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Trip Report Pegontheroad in eastern Europe

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I was going to title this "It was the best of times, it was the worst of times..." but decided to go with a title more prosaic but also probably more accurate. My trip included Helsinki, St. Petersburg, Tallinn (Estonia), Riga (Latvia), Vilnius (Lithuania) and Gdansk, Ketzryn, Torun, and Warsaw, Poland.

It was a month-long trip and probably too ambitious (thus the "worst of times" part), but my jet lag has started to lessen enough that I'm feeling more human and thinking it's time to start a trip report before I forget anything more than I've already forgotten.

I flew from Spokane to Seattle via Alaska Airlines, and then Lufthansa to Frankfurt and Helsinki, where I stayed at the Hotel Helka. I don't have much to say about Helsinki because jet lag really knocked me out, so that I slept much of the time. I feel rather embarrassed about that, but it was pretty typical of my stay in Helsinki. I did explore the area around my hotel, and one day I took the bus out to Seurasaaren Ulkonmuseo, an open-air island museum with historic traditional houses and farm buildings. I wandered around there for a couple of hours and really enjoyed it.

Other than strolling around the neighborhood and going to the train station to get tickets for the train to St. Petersburg, that was pretty much it for Helsinki. While I was sitting in the train station, I talked to a couple of young women--sisters from Chicago-- who were arranging to go spend a week at the cabin of a friend. Interesting girls. One of them had taken Chinese in high school and then in college, and was planning to go to Japan to teach. When I thought about them later, I hoped that they wouldn't let that spirit of adventure diminish. It is such a precious gift to have.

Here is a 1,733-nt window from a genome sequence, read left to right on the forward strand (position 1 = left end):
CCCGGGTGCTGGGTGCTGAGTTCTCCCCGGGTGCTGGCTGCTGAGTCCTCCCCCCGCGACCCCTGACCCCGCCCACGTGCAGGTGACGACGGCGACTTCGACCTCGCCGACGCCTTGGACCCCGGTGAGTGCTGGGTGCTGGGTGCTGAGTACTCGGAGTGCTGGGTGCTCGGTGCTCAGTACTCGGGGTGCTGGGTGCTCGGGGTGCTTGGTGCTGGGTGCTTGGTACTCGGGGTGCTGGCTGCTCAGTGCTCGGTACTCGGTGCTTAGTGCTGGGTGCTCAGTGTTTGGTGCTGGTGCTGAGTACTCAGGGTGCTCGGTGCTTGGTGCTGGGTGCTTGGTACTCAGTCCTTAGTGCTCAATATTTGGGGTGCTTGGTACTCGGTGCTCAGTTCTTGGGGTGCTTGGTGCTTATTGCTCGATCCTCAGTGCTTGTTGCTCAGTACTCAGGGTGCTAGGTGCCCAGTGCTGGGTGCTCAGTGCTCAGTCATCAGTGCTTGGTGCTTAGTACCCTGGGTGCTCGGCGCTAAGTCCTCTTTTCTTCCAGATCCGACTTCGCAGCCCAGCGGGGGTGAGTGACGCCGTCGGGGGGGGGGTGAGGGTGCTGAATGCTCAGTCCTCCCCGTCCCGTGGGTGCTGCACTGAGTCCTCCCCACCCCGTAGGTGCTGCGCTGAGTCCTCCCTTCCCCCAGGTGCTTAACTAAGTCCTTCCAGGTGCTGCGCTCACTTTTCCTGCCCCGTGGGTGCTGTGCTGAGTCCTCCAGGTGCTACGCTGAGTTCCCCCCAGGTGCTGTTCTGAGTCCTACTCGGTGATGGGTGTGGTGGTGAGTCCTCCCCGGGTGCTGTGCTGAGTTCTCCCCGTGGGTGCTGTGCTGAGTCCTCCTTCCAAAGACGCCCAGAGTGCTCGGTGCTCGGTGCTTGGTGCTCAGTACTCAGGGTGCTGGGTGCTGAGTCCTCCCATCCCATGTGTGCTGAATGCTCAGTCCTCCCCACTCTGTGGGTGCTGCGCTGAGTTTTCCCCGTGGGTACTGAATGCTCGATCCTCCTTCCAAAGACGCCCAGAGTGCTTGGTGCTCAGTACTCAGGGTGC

At the train station, I picked up $100 worth of roubles at a Forex Bank. I didn't care about the exchange rate. I just wanted to have Russian money at hand when I left the train station at St. Petersburg. I took the Allegro train to St. Petersburg. It was comfortable and fast--about three and a half hours. I spent the journey mentally complaining about the noise of some of my fellow passengers and mentally criticizing the overweight couple in the seat ahead of me who were very lovey-dovey, snuggling and giving each other little kisses. Eventually the male half of the couple started talking to me. He was very nice, and I was quite ashamed of myself for my judgmental thoughts.

When I arrived in St. Petersburg, I asked the taxi driver who approached me how much it would cost to get to my hotel. I'd read that it was expensive, but it turned out to be only 1000 roubles--$18 dolllars. The driver, Joachim, said that I could also get a taxi which would take me sightseeing. That seemed like a good idea, so I took his card and then called him a couple days later.

We talked a good deal during our travels. His father is German and his mother Tatar. He had been a merchant seaman for many years. Now he's driving a taxi, which apparently does not pay as well. He said that life was better before the break-up of the Soviet Union, which surprised me. He said people had every thing they needed--a place to stay, food, education. Eventually he brought up politics and asked what I thought of President Obama. I said I liked him and that I'd voted for him twice. His reaction was totally different, of course. In his argument, he brought up America's involvement in Syria and Libya. Since I know nothing about any involvement in those places, I couldn't say much. He was totally supportive of Putin, apparently not at all troubled by the so-called "civil war" in Ukraine.

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